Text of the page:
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My Analogue Days: Taking time out to learn what not to do with the Olympus Trip 35

Sometimes you really have to spend some time to experiment with your analogue camera to learn what its limits are. Here’s what I learned about the Olympus Trip 35.

Every camera has its strengths and weaknesses. The Olympus Trip 35 is no exception. While devoted fans attest to this little camera’s versatility, it still has some limitations.

I like the look of redscaled photos that have more blue green hues. The Lomography Redscale XR 50-200 is one of my favorite Lomo films, which can produce the colors that I like. However, I also enjoy making my own redscale films.

During a Lomo walk last year, I used my Olympus Trip 35 with a roll of homemade redscaled film. It was a hot and bright day. As I wanted a lighter look to my photos I rated the film at ISO 25 thinking that the photos will be overexposed and will produce light orange-red colors. But they didn’t. It came out rather dark for my liking.

I have read other Olympus Trip 35 users’ experiments with a normal roll of film but I could not see the difference. Curiosity got the better of me. I wanted to know how redscaled photos will turn out if I overrode the camera’s automatic exposure settings. So on one sunny day I did a simple test. I shot another roll of DIY redscaled film at the various ISO speeds and F-stops just to see what the results would look like.

Here are the results of my simple test:

Shot at ISO 25 F2.8

Shot at ISO 25 F5.6

Shot at ISO 25 F8

Shot at ISO 25 F11

Shot at ISO 50 F2.8

Shot at ISO 50 F5.6

Shot at ISO 50 F8

Shot at ISO 50 F11

Shot at ISO 100 F2.8

Shot at ISO 100 F5.6

Shot at ISO 100 F8

Shot at ISO 100 F11

For me this was a disappointing experiment as the results were not what I had hoped for. I can’t see much difference at all! I suspect the camera by default used the film’s ISO 200 speed and exposed accordingly. While the photos did not turn out as expected, I learned a new thing about the camera.

What did you learn about your Olympus Trip 35?

written by uncle_jay

9 comments

  1. wuxiong

    wuxiong

    interesting experiment and unpredicatable results...^..^

    about 1 year ago · report as spam
  2. superlighter

    superlighter

    you must bear in mind that the Trip 35 switch between two velocity when in Auto, 1/40 and 1/200 and a fixed 1/40 when in Manual. according to this you must use the camera in manual with largest apertures (f2,8) and high iso films (400) to obtain the effect you need.

    about 1 year ago · report as spam
  3. wesco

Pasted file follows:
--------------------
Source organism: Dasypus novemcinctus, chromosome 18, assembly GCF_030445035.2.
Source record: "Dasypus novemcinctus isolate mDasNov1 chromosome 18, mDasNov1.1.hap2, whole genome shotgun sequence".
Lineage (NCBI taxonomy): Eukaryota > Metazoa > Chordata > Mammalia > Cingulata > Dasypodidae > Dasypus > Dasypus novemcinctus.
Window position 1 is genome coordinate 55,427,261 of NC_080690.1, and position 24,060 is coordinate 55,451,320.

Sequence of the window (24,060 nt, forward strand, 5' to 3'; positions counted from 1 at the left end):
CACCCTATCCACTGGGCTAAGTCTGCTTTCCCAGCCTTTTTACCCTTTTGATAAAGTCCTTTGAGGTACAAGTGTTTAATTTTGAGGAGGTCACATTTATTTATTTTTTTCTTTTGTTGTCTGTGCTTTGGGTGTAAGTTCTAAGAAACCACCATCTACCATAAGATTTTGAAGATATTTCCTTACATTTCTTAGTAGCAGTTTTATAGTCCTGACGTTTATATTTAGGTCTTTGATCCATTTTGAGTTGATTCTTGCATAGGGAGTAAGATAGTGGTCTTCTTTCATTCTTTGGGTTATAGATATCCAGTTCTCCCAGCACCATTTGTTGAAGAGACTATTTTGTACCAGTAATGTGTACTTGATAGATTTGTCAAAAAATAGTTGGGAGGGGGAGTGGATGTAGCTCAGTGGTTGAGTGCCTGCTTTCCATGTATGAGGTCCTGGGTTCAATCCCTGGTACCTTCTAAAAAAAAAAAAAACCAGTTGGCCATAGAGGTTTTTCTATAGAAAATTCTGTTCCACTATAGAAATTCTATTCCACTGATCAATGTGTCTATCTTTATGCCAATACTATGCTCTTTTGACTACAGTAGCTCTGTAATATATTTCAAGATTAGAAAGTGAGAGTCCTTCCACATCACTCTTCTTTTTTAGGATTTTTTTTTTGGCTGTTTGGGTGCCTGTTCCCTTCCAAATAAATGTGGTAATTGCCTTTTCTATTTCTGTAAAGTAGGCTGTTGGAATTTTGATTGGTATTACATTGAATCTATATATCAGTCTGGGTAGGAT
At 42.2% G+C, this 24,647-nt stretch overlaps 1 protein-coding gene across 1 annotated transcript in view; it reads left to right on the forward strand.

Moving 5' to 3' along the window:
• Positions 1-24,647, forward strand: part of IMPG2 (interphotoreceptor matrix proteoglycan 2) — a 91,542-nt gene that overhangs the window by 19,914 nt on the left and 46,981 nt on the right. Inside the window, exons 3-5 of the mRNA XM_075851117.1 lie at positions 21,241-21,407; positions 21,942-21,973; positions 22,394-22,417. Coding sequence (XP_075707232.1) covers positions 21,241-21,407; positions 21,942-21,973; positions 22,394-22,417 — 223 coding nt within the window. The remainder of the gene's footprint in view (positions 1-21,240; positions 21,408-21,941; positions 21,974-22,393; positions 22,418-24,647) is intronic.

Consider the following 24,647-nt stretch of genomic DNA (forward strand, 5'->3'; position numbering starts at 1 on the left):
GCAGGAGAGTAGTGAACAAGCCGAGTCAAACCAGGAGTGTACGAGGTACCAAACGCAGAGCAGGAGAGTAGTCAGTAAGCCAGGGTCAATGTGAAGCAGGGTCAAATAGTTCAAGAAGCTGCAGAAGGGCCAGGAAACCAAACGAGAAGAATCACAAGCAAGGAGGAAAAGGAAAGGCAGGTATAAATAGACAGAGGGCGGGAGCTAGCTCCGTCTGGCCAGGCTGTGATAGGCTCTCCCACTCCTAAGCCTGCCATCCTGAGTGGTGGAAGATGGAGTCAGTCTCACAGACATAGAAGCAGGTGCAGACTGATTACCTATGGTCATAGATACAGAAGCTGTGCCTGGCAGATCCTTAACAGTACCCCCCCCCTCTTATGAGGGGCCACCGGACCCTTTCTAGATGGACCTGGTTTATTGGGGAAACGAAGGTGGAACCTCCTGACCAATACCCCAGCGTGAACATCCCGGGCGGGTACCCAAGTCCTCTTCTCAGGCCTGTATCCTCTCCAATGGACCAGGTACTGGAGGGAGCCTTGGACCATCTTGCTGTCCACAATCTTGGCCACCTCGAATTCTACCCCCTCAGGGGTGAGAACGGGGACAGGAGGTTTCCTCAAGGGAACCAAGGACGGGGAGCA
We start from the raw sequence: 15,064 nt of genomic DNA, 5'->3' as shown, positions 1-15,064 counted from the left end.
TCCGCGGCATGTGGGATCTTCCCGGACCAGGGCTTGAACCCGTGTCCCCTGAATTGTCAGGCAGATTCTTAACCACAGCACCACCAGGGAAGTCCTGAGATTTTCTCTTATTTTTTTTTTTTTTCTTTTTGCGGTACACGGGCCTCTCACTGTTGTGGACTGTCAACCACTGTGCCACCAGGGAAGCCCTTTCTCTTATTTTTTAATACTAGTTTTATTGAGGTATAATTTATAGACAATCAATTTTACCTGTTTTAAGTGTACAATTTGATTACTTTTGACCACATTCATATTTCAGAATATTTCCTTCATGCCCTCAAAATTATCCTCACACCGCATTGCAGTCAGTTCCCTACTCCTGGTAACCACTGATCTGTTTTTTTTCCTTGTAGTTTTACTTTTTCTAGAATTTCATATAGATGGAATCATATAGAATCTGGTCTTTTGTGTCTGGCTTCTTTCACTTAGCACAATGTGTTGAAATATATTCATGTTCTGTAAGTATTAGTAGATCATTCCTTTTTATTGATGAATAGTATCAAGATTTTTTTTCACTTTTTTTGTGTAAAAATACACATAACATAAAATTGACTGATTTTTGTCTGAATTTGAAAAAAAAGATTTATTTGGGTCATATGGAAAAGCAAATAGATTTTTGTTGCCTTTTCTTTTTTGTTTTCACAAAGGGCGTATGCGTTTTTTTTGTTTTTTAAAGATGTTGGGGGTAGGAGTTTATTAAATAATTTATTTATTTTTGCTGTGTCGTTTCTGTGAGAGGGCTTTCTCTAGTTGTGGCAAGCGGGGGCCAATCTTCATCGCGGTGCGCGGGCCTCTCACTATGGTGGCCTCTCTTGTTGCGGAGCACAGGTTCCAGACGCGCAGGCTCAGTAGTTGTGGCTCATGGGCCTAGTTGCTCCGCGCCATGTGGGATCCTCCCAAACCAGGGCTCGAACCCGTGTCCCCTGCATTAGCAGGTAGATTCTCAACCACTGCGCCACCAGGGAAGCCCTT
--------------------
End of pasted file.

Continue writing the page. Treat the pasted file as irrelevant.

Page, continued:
wesco

    By making a home-made redscale film you are reducing the sensitivity of the film by something like 2 - 3 stops. So a film that was initially 100 iso, will be a 12 - 25 iso redscale film by turning it around yourself.
    So when you used iso 100 film, probably all your redscale photos were a little or a lot underexposed. Best to use 400 or 800 iso film for DIY redscale.

    about 1 year ago · report as spam
  4. superlighter

    superlighter

    add to my previous message: changing iso setting in manual mode had no effect on the exposure becouse it's fixed to 1/40

    about 1 year ago · report as spam
  5. uncle_jay

    uncle_jay

    @wuxiong: yes, was an interesting experiment for me.

    about 1 year ago · report as spam
  6. uncle_jay

    uncle_jay

    @superlighter: Funny thing was that I really thought that the camera will produce lighter colors when set at ISO25. oh well.

    about 1 year ago · report as spam
  7. uncle_jay

    uncle_jay

    @wesco: Thanks for the tip/reminder. I have a bunch of DIYed Kodak 400 film, which I love shooting at ISO25. Was just trying my luck with this roll of film. Lesson learnt I suppose. :)

    about 1 year ago · report as spam
  8. shesayshi

    shesayshi

    I use an Olympus Trip 35 too and I have recently shot a DIY redscale roll (http://www.lomography.com/homes/shesayshi/albums/1918188-1st-redscale/photos/17617864) with hues closer to sepia. I think you can achieve the results you want by redscaling an ISO 100 film. This article explains it well: http://www.lomography.com/magazine/tipster/2012/03/05/redscale-technique-the-principle-of-light-penetrability :)
    about 1 year ago · report as spam
  9. uncle_jay

    uncle_jay

    @shesayshi: Thanks. I saw your album. They are very nice. Do you remember the settings and conditions when you shot the series of photos? ie, the ISO settings and weather conditions?

    about 1 year ago · report as spam